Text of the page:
Is Christ Eternally Subordinate to the Father?

Is the Son eternally subordinate to the Father, while remaining fully equal in power, honor and glory? Or, is Jesus' subordination a role unique to the incarnation?

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Aaron Blumer's picture

EditorAdmin

Professor Ware explicitly rejects the Nicene notion of eternal generation while asserting that of eternal functional submission.  That is in fact a very radical move to make, though not uncommon today.  Yet its popularity does not make it consistent with a Nicene position.

Well put. The rest is worth reading as well.

AndyE's picture

To be honest, I don't understand the significance of what appears to me to be a redirect to Ware's position regarding eternal generation from the question of eternal functional submission. Is there a theological connection between the two? If Ware does not take a strict Nicene position because he denies eternal generation, does that invalidate his position on eternal functional submission? 

alex o.'s picture

Personally, I have long held the eternal generation of the Son as a pivotal doctrine relating to the Godhead. I see the need to expand my thinking a bit by the weak response by Trueman and Mark Jones.

Ware seems quite right while Trueman can only offer: "not Nicea" which is hardly engaging.

"Our faith itself... is not our saviour. We have but one Saviour; and that one Saviour is Jesus Christ our Lord.  B.B. Warfield

http://beliefspeak2.net

TylerR's picture

Editor

I have always personally held to Ware's view. I have his little book Father, Son and Holy Spirit, and have found it very helpful. I am a bit taken aback at the fervency with which this little kerfluffle is being duked out! 

I have always sought to emphasize the different roles of each Person as a way to demonstrate the reality of the Trinity when preaching. Perhaps this is why the eternal subordination position has always made sense to me. Of course, as Ware was quick to point out in his little article, subordination of roles is quite different than actual, intrinsic subordination of power, glory, honor or majesty. I'm only talking about role, not status. 

Once I unpack from my move, I'll be cracking open my systematic theology texts again to study up on this matter. I thought Ware's little article was excellent. I personally find the "not Nicea" argument to be more than a bit weak.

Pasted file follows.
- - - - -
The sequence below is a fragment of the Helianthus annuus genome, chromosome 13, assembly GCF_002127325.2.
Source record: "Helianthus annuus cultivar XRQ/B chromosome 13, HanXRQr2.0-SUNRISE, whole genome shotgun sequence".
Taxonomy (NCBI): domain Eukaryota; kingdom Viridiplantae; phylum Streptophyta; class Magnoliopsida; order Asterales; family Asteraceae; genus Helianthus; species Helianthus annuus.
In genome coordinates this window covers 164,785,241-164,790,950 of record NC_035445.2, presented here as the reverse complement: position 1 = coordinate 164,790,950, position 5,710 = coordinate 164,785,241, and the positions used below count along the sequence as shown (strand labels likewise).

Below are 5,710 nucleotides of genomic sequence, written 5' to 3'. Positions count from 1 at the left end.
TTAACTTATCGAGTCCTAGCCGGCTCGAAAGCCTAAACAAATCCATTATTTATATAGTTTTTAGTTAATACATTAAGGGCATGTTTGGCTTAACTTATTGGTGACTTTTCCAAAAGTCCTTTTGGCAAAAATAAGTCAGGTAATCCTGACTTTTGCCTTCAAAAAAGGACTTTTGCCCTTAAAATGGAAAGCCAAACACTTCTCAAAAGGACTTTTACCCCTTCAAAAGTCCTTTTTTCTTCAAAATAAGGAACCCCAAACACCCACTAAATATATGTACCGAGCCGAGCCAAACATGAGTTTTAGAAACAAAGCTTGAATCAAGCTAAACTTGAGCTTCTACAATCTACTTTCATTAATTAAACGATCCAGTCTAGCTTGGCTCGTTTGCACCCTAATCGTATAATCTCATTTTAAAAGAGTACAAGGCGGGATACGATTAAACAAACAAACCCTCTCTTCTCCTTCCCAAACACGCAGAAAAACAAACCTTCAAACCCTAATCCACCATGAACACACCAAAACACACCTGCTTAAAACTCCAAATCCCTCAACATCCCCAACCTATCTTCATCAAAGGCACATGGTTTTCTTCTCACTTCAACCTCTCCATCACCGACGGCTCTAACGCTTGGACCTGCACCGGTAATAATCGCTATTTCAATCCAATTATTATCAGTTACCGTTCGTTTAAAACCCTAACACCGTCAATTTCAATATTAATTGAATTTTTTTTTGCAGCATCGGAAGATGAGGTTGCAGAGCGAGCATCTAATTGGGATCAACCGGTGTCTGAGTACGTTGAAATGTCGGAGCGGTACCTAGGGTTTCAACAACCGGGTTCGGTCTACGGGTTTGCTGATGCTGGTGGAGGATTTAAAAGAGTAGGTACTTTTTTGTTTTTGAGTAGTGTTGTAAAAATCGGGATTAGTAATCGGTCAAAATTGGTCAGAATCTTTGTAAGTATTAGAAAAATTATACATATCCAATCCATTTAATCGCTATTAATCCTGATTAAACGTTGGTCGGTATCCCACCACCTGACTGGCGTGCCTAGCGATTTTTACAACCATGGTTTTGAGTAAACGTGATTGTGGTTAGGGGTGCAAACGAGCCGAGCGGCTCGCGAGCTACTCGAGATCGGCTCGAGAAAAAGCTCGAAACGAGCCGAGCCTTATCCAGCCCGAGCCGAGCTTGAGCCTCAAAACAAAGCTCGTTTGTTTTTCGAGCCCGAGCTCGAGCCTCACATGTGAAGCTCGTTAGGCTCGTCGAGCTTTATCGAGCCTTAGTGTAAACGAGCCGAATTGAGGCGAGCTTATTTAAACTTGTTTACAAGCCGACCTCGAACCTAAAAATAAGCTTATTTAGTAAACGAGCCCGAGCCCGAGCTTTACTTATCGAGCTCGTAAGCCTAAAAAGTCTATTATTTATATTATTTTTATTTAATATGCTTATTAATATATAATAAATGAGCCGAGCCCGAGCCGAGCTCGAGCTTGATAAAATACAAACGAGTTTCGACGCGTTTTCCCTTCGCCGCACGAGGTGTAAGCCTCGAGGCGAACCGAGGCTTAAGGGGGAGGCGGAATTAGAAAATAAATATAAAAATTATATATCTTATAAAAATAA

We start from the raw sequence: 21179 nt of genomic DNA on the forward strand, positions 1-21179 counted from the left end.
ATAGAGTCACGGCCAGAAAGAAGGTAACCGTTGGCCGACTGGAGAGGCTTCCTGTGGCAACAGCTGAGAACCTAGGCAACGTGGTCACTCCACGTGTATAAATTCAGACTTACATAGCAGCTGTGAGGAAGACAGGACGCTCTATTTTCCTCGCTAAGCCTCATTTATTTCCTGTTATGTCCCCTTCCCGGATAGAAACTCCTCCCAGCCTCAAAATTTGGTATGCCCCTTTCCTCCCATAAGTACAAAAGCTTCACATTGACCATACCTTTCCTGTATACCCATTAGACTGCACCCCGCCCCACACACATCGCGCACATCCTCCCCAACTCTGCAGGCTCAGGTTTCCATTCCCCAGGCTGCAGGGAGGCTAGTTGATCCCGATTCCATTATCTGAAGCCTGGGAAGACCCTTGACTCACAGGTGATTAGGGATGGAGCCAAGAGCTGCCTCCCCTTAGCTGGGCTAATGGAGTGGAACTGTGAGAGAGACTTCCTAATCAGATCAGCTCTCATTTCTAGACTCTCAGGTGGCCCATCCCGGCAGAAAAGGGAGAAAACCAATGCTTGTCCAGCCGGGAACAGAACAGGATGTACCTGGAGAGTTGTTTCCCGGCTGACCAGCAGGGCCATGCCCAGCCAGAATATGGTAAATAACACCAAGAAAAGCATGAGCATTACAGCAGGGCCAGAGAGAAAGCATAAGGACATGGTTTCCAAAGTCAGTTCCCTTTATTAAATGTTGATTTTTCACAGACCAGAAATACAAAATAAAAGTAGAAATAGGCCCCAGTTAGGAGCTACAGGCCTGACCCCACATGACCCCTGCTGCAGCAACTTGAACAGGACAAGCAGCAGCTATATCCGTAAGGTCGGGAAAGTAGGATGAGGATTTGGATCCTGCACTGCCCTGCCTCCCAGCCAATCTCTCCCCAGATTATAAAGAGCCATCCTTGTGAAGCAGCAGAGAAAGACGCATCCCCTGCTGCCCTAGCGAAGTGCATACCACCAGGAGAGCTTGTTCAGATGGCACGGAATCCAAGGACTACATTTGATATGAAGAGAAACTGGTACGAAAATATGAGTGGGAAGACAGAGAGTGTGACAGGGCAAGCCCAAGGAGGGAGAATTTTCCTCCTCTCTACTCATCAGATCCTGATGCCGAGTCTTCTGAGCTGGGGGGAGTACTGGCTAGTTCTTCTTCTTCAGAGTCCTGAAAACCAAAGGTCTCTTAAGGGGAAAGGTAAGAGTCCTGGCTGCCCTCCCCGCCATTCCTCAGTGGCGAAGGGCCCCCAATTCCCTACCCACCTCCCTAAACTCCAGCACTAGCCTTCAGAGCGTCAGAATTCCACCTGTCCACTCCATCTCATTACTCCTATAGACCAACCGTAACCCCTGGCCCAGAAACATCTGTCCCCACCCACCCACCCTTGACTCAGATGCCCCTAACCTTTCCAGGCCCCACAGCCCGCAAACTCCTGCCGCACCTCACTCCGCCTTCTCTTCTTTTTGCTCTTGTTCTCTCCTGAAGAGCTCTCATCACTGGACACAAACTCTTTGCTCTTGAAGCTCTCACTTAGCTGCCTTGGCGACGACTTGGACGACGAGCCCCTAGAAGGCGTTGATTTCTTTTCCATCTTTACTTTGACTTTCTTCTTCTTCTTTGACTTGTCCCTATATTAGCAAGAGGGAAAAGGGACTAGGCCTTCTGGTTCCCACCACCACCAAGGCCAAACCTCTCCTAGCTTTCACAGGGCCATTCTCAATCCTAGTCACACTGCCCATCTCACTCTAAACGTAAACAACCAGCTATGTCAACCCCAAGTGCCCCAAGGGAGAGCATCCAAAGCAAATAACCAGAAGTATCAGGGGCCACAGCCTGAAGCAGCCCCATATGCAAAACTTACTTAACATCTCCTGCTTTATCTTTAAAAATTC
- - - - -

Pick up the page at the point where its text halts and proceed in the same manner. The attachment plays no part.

Tyler is a pastor in Olympia, WA and an Investigations Manager with a Washington State agency. He's the author of the book What's It Mean to Be a Baptist?

TylerR's picture

Editor

To pile onto my earlier comments, I need to read up on eternal generation. I spent a great deal of time trying to understand this concept a few years back, and all I got was (1) a headache, and (2) a gnawing feeling that this whole issue was basically going beyond what Scripture said. Perhaps it was because I was reading W.G.T. Shedd? I moved onto other things shortly after. 

I've felt burdened to re-visit that issue lately, and this controversy has hastened my own shame. I'll be taking a close look at this in the next few weeks. If nothing else, I am grateful that the discussion has spurred me to deeper study.  

How controversial is this issue? I wonder, if anybody has an hour or so to look, what most of the "big" systematic theology texts say about eternal subordination? Reymond, Erickson, Strong, McCune, Grudum, Chafer, et al - how big of a divide is there among the "big" ST texts on this matter? 

Berkhof, for instance, wrote:

The Father is neither begotten by, nor proceeds from any other person; the Son is eternally begotten of the Father, and the Spirit proceeds from the Father and the Son from all eternity. Generation and procession take place within the Divine Being, and imply a certain subordination as to the manner of personal subsistence, but no subordination as far as the possession of the divine essence is concerned.

L. Berkhof, Systematic Theology (Grand Rapids, MI: Wm. B. Eerdmans publishing co., 1938), 89.

I agree with this completely. There is a distinction between the economic and ontological Trinity. Why is this "controversial?" Ware agrees with Berkhof! Are people talking past each other? 

From my seminary class notes (Dr. Larry Oats):

Without ontological inferiority, Christ has a derivative role. “Generation” means that there is a divine sonship prior to the incarnation, that there is a distinction of persons within the Godhead, and that between these persons there is priority and subordination.

This point is debated. Some argue that the subordination of the Son to the Father took place only during the incarnation; others argue that the subordination of the Son (not ontologically, but functionally) is an eternal fact.

I think the opponents of eternal subordination have presented their case with an unwarranted amount of hubris . . . I doubt we'll solve this one here, folks. 

Tyler is a pastor in Olympia, WA and an Investigations Manager with a Washington State agency. He's the author of the book What's It Mean to Be a Baptist?

alex o.'s picture

TylerR wrote: